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PRANITI GULYANI 11U

Others


3  

PRANITI GULYANI 11U

Others


The Other Side

The Other Side

6 mins 205 6 mins 205

There isn’t anything more to change than a lot of pain.


 And, in his heart, Anirudh Bansal knew this too. As he stood at his duty spot, a few kilometers away from the borders that curled and curved before him, cutting into the layer of snow, bruising the Earth’s breast, he shifted his uniform over his shoulders so as to balance out the agony of a cold, metallic uniform over the surface area of his shoulders. His fingers unsteadily wound themselves around his gun – and after a span of five to six seconds, he would cast glances at the trigger, ensuring that his fingers were away from it. This military newness was truly overwhelming.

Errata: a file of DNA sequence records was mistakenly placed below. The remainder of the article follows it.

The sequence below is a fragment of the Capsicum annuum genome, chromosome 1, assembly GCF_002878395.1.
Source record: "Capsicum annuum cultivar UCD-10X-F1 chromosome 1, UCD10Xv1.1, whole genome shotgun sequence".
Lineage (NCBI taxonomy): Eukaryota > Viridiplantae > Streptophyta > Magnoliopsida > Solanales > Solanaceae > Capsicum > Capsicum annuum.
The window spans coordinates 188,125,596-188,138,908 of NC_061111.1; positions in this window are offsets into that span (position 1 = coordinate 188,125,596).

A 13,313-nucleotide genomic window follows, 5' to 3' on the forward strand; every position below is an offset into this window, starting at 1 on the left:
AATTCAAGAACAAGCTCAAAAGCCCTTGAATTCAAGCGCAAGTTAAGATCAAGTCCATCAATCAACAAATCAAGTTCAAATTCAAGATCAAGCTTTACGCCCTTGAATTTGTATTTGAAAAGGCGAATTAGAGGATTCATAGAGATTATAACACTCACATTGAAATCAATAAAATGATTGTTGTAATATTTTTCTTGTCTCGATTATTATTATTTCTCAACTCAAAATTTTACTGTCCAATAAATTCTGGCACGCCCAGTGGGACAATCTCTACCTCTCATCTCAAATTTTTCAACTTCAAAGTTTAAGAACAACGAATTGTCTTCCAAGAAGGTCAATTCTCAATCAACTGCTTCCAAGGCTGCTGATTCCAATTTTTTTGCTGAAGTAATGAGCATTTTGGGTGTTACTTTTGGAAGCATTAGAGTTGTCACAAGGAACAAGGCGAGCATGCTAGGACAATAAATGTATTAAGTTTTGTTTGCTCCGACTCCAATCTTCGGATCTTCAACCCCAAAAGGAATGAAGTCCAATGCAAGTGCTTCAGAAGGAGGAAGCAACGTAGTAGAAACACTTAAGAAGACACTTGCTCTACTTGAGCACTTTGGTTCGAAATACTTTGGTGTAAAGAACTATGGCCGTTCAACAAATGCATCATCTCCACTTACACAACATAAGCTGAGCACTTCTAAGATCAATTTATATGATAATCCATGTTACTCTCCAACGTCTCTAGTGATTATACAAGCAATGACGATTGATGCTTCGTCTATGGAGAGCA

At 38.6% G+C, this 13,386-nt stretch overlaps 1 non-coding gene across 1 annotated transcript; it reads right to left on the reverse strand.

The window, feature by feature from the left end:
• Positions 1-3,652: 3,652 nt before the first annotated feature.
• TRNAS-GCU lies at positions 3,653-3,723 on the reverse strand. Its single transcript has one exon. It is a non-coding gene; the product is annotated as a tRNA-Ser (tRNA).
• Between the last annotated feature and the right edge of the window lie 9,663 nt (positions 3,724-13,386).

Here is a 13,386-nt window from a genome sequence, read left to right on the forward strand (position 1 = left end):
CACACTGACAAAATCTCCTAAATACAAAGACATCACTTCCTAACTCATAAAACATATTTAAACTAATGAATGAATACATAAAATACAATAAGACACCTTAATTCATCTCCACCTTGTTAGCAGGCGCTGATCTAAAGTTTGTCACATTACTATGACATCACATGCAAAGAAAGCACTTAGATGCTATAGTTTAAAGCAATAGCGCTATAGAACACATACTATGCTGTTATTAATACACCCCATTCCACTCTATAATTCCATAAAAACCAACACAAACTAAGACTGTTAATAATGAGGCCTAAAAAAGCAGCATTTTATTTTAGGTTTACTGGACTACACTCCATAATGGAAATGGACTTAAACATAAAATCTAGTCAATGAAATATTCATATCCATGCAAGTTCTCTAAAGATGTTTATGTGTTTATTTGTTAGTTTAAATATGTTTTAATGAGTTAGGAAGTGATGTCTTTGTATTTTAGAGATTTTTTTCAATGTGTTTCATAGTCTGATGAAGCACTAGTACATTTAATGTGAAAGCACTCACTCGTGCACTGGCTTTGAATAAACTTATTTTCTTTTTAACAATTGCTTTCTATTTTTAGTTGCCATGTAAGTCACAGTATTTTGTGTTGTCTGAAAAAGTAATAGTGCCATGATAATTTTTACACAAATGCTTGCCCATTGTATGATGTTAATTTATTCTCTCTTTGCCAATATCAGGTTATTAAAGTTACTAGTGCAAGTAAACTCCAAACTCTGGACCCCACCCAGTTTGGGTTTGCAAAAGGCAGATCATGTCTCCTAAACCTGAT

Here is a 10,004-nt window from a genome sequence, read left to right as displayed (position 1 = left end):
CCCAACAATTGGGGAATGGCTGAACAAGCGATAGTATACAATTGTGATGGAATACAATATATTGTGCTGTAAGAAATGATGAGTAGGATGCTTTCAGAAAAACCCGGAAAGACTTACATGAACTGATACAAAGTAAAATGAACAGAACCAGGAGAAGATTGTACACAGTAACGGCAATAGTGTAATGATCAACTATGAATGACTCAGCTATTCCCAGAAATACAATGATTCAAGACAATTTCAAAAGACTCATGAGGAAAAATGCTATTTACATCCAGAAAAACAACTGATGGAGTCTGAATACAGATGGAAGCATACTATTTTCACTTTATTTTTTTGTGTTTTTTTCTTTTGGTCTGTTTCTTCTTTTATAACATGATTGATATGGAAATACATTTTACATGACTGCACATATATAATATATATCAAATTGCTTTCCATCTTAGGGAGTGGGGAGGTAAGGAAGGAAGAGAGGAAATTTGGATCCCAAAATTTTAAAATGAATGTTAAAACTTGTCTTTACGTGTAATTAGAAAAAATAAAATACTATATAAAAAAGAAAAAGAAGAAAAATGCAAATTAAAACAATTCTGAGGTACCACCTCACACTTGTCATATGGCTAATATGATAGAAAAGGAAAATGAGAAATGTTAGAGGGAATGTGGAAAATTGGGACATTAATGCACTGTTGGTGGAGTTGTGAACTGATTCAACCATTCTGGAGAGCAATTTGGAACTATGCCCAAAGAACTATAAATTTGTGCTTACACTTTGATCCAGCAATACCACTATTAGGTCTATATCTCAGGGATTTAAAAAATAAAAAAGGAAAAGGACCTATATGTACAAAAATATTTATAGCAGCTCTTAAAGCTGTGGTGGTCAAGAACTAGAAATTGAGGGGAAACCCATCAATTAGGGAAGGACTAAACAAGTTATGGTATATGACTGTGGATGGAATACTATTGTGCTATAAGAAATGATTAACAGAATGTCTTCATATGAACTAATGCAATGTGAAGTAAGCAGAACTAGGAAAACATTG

He was a soldier now – having soared over, or rather stumbled across the tests at the Defense Academy, and he had managed to make it through the five months of vigorous training, most importantly, in one piece. He was a well-built man with a broad chest, swollen muscles, and sturdy arms, towering over most of the world at a height of six feet and three inches – he had met all the physical requirements that were needed of a soldier. It was only the emotional requirements that posed a challenge. A moment later, he heard the commander call out to him, heralding the end of his day shift. The tension in his tight cheekbones and poker-straight back that was always at attention seemed to drop almost instantly. Just the way a doting father would wrap his child in a blanket on a cold winter’s evening, tuck the child under his strong arm and lead her into the warmth of a well-lit home, Anirudh Bansal wrapped his gun beneath a red blanket with a Santa Claus woven onto it. The only difference was that instead of a well-lit home that bore the fragrance of dinner cooking, complete with the silhouette of a mother behind a frosted kitchen window, drawing out a square-shaped cake from the insides of an oven – the gun was being led into cold, dimly barracks where the brass coatings of the banisters were decked with a layer of sharp, penetrating frost. Anirudh made his way to his room, set down his gun, stepped out of the crisp perfection of his bottle-green uniform and retired into his comparatively comfortable plainclothes, making sure to don a double-layered bullet jacket, taping it to the ends of his shirt, because anything – just anything can happen in a soldier’s life.